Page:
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04.11.2017 | Original Paper | Ausgabe 10/2017

Clean Technologies and Environmental Policy 10/2017

Uncertain supply chain network design considering carbon footprint and social factors using two-stage approach

Zeitschrift:
Clean Technologies and Environmental Policy > Ausgabe 10/2017
Autoren:
Rakhi Das, Krishnendu Shaw

Abstract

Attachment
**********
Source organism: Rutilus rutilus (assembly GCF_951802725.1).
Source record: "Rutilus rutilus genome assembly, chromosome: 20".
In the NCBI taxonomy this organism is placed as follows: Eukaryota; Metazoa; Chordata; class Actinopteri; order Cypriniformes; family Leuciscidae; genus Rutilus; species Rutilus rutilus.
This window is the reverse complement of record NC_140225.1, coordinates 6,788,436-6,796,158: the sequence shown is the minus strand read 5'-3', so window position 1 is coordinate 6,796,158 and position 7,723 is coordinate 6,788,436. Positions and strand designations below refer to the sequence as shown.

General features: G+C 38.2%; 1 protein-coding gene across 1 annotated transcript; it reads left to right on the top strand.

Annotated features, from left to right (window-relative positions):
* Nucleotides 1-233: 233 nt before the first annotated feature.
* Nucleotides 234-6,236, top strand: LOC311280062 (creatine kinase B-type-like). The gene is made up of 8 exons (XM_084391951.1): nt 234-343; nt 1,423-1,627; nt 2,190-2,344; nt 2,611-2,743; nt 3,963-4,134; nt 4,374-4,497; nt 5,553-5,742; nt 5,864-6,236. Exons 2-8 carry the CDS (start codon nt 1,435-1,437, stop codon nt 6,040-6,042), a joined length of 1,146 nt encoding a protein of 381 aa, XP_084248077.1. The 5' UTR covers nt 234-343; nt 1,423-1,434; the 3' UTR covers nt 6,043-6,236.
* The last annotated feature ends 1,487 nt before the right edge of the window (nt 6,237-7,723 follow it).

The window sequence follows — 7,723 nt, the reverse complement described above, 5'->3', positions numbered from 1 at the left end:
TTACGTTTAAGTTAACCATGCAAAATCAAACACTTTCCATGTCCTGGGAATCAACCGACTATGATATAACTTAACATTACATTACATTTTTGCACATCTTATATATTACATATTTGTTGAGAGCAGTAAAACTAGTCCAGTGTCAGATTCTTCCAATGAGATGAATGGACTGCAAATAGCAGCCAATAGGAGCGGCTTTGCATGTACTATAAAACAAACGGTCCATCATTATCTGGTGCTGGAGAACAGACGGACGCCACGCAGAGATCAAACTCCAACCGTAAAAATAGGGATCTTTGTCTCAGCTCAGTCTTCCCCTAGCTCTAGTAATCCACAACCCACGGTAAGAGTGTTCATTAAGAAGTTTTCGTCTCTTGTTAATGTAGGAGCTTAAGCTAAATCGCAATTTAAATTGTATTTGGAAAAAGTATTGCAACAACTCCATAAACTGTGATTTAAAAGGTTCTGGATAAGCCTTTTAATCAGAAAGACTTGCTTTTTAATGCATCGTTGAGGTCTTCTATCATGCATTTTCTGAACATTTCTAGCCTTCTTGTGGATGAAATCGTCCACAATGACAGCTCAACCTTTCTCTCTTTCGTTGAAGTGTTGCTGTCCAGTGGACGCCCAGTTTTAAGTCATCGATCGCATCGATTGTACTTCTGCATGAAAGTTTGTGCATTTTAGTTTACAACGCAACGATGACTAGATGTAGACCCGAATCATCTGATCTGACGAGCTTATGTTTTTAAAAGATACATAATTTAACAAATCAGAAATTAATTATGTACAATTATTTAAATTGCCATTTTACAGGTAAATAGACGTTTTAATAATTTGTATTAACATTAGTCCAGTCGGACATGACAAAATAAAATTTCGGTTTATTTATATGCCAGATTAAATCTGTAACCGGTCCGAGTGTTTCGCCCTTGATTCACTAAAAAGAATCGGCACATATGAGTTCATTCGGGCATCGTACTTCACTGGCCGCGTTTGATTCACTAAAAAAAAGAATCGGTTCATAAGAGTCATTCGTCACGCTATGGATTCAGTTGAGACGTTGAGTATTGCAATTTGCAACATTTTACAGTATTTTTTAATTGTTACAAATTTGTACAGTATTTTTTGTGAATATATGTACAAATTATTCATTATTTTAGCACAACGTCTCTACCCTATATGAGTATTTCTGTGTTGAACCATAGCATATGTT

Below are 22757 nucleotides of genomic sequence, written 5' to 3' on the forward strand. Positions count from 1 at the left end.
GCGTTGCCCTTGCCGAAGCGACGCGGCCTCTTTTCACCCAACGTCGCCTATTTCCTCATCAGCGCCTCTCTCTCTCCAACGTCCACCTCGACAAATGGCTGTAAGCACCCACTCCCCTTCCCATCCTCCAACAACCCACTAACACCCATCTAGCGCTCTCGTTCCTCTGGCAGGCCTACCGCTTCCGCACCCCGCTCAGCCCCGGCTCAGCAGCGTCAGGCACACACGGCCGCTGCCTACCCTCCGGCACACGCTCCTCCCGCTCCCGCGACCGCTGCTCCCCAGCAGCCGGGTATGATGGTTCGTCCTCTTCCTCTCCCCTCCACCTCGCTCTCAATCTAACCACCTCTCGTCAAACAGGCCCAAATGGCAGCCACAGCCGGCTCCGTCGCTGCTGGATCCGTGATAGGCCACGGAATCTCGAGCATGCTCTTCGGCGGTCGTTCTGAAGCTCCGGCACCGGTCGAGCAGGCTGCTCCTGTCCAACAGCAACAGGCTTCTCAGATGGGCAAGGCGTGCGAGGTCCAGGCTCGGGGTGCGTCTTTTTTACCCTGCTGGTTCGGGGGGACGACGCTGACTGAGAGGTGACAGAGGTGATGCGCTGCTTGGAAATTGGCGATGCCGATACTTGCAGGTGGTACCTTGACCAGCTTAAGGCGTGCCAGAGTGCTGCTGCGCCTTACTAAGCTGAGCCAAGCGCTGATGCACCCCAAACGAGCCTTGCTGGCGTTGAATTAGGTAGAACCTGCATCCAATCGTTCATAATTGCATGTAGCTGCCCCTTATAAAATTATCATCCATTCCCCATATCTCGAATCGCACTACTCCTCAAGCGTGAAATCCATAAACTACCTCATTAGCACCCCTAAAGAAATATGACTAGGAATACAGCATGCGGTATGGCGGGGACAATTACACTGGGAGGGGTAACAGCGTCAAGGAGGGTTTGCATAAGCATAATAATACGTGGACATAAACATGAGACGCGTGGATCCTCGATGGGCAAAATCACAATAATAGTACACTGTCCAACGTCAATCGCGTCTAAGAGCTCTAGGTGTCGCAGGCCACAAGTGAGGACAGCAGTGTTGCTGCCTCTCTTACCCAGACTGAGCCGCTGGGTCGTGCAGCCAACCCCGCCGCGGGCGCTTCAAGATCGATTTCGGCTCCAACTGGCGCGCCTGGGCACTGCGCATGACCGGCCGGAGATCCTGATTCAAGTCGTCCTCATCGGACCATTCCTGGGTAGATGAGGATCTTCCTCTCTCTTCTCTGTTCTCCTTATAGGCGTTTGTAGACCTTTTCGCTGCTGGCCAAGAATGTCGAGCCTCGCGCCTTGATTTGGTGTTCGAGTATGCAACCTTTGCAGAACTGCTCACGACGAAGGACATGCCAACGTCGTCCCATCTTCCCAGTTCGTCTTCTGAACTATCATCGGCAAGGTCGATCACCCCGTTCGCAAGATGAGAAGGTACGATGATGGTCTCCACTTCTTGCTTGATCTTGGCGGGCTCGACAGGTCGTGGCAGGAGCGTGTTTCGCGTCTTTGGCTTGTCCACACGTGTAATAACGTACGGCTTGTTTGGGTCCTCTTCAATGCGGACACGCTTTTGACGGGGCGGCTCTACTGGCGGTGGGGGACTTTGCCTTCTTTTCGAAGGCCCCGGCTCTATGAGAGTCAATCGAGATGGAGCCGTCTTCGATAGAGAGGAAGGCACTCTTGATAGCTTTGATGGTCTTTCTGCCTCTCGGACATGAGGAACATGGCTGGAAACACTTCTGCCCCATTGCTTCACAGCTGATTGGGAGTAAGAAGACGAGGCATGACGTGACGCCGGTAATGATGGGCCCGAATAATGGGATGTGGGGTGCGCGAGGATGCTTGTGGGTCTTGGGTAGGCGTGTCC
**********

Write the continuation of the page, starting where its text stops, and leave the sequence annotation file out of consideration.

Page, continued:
Sustainable development has become one of the leading global issues over the period of time. Currently, implementation of sustainability in supply chain has been continuously in center of attention due to introducing stringent legislations regarding environmental pollution by various governments and increasing stakeholders’ concerns toward social injustice. Unfortunately, literature is still scarce on studies considering all three dimensions (economical, environmental and social) of sustainability for the supply chain. An effective supply chain network design (SCND) is very important to implement sustainability in supply chain. This study proposes an uncertain SCND model that minimizes the total supply chain-oriented cost and determines the opening of plants, warehouses and flow of materials across the supply chain network by considering various carbon emissions and social factors. In this study, a new AHP and fuzzy TOPSIS-based methodology is proposed to transform qualitative social factors into quantitative social index, which is subsequently used in chance-constrained SCND model with an aim at reducing negative social impact. Further, the carbon emission of supply chain is estimated by considering a composite emission that consists of raw material, production, transportation and handling emissions. In the model, a carbon emission cap is imposed on total supply chain to reduce the carbon footprint of supply chain. To solve the proposed model, a code is developed in AMPL software using a nonlinear solver SNOPT. The applicability of the proposed model is illustrated with a numerical example. The sensitivity analysis examines the effects of reducing carbon footprint cap, negative social impacts and varying probability on the total cost of the supply chain. It is observed that a stricter carbon cap over supply chain network leads to opening of more plants across the supply chain. In addition, carbon footprint of supply chain is found to be decreased in certain extent with the reduction in negative social impacts from suppliers. The carbon footprint of the supply chain is found to be reduced with increasing certainty of material supply from the suppliers. The total supply chain cost is observed to be augmented with increasing probability.

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